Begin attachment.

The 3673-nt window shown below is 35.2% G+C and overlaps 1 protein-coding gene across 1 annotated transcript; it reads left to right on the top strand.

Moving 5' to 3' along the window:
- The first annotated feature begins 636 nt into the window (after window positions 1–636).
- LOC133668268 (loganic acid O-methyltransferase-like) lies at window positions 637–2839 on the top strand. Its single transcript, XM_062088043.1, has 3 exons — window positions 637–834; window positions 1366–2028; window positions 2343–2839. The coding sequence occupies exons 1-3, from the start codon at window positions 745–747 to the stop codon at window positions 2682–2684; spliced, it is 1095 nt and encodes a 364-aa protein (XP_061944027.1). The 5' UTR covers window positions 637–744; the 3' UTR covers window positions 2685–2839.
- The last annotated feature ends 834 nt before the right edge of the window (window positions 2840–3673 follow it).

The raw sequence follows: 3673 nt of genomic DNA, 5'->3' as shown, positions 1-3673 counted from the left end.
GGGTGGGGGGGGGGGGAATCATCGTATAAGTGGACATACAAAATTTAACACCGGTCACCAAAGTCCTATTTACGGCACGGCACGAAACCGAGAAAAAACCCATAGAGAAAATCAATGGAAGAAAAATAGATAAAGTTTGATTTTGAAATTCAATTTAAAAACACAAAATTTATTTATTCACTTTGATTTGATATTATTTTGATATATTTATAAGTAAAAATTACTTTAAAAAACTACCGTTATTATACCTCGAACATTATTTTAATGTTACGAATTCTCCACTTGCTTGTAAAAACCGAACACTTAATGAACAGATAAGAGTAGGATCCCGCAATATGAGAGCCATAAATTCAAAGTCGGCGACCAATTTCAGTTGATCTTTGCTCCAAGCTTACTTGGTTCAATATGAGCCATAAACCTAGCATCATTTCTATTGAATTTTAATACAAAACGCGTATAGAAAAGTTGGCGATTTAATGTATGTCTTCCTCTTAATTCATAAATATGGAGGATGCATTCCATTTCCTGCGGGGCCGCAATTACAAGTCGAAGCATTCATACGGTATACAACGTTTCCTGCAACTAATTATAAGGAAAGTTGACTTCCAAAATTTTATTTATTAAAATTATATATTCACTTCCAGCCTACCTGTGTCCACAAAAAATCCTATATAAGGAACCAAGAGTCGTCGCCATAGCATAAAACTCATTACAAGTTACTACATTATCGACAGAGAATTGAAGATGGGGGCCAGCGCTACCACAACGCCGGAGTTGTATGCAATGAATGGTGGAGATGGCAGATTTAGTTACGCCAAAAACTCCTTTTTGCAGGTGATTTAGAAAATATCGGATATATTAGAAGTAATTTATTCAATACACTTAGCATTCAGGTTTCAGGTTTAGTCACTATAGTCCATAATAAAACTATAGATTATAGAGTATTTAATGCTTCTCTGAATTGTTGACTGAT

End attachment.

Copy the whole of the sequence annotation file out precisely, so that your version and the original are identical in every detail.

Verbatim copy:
The 3673-nt window shown below is 35.2% G+C and overlaps 1 protein-coding gene across 1 annotated transcript; it reads left to right on the top strand.

Moving 5' to 3' along the window:
- The first annotated feature begins 636 nt into the window (after window positions 1–636).
- LOC133668268 (loganic acid O-methyltransferase-like) lies at window positions 637–2839 on the top strand. Its single transcript, XM_062088043.1, has 3 exons — window positions 637–834; window positions 1366–2028; window positions 2343–2839. The coding sequence occupies exons 1-3, from the start codon at window positions 745–747 to the stop codon at window positions 2682–2684; spliced, it is 1095 nt and encodes a 364-aa protein (XP_061944027.1). The 5' UTR covers window positions 637–744; the 3' UTR covers window positions 2685–2839.
- The last annotated feature ends 834 nt before the right edge of the window (window positions 2840–3673 follow it).

The raw sequence follows: 3673 nt of genomic DNA, 5'->3' as shown, positions 1-3673 counted from the left end.
GGGTGGGGGGGGGGGGAATCATCGTATAAGTGGACATACAAAATTTAACACCGGTCACCAAAGTCCTATTTACGGCACGGCACGAAACCGAGAAAAAACCCATAGAGAAAATCAATGGAAGAAAAATAGATAAAGTTTGATTTTGAAATTCAATTTAAAAACACAAAATTTATTTATTCACTTTGATTTGATATTATTTTGATATATTTATAAGTAAAAATTACTTTAAAAAACTACCGTTATTATACCTCGAACATTATTTTAATGTTACGAATTCTCCACTTGCTTGTAAAAACCGAACACTTAATGAACAGATAAGAGTAGGATCCCGCAATATGAGAGCCATAAATTCAAAGTCGGCGACCAATTTCAGTTGATCTTTGCTCCAAGCTTACTTGGTTCAATATGAGCCATAAACCTAGCATCATTTCTATTGAATTTTAATACAAAACGCGTATAGAAAAGTTGGCGATTTAATGTATGTCTTCCTCTTAATTCATAAATATGGAGGATGCATTCCATTTCCTGCGGGGCCGCAATTACAAGTCGAAGCATTCATACGGTATACAACGTTTCCTGCAACTAATTATAAGGAAAGTTGACTTCCAAAATTTTATTTATTAAAATTATATATTCACTTCCAGCCTACCTGTGTCCACAAAAAATCCTATATAAGGAACCAAGAGTCGTCGCCATAGCATAAAACTCATTACAAGTTACTACATTATCGACAGAGAATTGAAGATGGGGGCCAGCGCTACCACAACGCCGGAGTTGTATGCAATGAATGGTGGAGATGGCAGATTTAGTTACGCCAAAAACTCCTTTTTGCAGGTGATTTAGAAAATATCGGATATATTAGAAGTAATTTATTCAATACACTTAGCATTCAGGTTTCAGGTTTAGTCACTATAGTCCATAATAAAACTATAGATTATAGAGTATTTAATGCTTCTCTGAATTGTTGACTGAT